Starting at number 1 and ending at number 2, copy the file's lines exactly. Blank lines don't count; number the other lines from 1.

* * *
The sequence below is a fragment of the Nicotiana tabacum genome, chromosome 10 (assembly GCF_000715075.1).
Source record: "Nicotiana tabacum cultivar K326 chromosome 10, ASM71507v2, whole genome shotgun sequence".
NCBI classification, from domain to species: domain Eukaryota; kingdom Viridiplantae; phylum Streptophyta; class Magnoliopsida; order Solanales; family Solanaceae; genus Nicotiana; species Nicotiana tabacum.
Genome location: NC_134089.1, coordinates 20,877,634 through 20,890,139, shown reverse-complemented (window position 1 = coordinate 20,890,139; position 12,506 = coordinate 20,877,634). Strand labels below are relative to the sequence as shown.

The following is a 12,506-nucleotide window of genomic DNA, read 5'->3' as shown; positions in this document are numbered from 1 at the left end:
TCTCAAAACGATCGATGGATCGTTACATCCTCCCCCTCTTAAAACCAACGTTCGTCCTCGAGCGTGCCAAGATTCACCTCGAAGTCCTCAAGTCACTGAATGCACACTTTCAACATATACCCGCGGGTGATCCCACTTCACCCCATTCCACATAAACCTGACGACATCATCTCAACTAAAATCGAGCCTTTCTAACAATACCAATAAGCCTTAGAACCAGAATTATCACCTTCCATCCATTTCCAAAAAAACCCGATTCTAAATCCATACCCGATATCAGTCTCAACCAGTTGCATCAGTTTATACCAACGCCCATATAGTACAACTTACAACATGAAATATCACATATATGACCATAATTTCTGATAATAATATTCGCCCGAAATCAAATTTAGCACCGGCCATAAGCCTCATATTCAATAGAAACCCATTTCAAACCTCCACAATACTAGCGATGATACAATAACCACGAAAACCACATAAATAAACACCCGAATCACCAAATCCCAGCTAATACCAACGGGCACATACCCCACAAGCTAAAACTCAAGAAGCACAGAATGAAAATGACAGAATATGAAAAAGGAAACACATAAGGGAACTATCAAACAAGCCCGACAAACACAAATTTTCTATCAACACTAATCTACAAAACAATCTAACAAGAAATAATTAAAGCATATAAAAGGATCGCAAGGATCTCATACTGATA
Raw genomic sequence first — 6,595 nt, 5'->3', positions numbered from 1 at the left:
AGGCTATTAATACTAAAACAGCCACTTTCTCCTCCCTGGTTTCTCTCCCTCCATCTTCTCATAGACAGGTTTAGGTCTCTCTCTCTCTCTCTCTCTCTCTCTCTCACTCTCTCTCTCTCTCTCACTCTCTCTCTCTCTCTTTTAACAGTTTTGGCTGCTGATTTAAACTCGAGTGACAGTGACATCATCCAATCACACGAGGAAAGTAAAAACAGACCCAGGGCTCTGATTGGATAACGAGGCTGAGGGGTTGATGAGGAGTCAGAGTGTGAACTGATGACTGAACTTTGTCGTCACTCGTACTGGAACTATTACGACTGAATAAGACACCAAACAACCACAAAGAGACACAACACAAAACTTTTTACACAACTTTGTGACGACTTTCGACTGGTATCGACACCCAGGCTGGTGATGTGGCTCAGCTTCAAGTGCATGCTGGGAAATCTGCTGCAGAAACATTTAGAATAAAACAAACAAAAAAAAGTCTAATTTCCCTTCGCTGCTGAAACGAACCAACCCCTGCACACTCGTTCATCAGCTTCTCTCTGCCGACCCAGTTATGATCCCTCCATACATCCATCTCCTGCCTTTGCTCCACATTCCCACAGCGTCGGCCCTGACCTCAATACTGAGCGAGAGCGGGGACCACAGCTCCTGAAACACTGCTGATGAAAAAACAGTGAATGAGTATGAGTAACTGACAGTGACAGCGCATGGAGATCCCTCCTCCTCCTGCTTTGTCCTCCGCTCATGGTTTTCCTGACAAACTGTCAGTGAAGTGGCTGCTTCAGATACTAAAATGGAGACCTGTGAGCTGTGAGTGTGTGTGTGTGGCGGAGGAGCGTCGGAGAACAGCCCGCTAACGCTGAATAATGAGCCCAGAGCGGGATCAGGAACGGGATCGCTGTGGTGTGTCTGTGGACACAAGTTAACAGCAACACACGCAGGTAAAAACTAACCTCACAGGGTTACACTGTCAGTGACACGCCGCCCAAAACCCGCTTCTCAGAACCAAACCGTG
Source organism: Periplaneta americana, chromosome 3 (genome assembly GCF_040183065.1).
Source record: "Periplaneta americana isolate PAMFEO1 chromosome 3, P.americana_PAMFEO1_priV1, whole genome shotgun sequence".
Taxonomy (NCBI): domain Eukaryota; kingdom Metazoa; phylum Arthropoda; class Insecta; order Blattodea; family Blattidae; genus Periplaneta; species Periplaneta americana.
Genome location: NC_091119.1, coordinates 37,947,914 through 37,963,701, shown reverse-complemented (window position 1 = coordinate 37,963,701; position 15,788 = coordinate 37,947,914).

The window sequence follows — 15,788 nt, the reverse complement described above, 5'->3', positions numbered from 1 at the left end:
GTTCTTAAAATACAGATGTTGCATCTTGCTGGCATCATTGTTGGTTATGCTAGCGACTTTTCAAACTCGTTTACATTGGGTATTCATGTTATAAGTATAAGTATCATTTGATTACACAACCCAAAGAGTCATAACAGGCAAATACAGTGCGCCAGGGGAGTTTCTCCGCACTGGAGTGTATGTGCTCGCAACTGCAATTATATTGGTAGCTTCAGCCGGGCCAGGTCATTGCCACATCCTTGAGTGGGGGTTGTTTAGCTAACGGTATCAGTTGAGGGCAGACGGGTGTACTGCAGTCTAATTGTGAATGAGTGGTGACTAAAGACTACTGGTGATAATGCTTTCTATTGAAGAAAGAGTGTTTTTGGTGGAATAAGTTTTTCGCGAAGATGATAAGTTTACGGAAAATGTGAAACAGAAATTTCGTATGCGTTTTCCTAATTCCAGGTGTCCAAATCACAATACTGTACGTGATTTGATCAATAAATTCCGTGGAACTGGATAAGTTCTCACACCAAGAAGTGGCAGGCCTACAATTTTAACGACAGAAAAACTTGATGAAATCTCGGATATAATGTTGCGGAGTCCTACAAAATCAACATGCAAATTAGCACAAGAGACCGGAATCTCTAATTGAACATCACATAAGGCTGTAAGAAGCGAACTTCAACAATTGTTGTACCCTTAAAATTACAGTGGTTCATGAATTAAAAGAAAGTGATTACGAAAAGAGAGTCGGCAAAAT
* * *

The sequence below is a fragment of the Nicotiana tabacum genome, chromosome 10 (assembly GCF_000715075.1).
Source record: "Nicotiana tabacum cultivar K326 chromosome 10, ASM71507v2, whole genome shotgun sequence".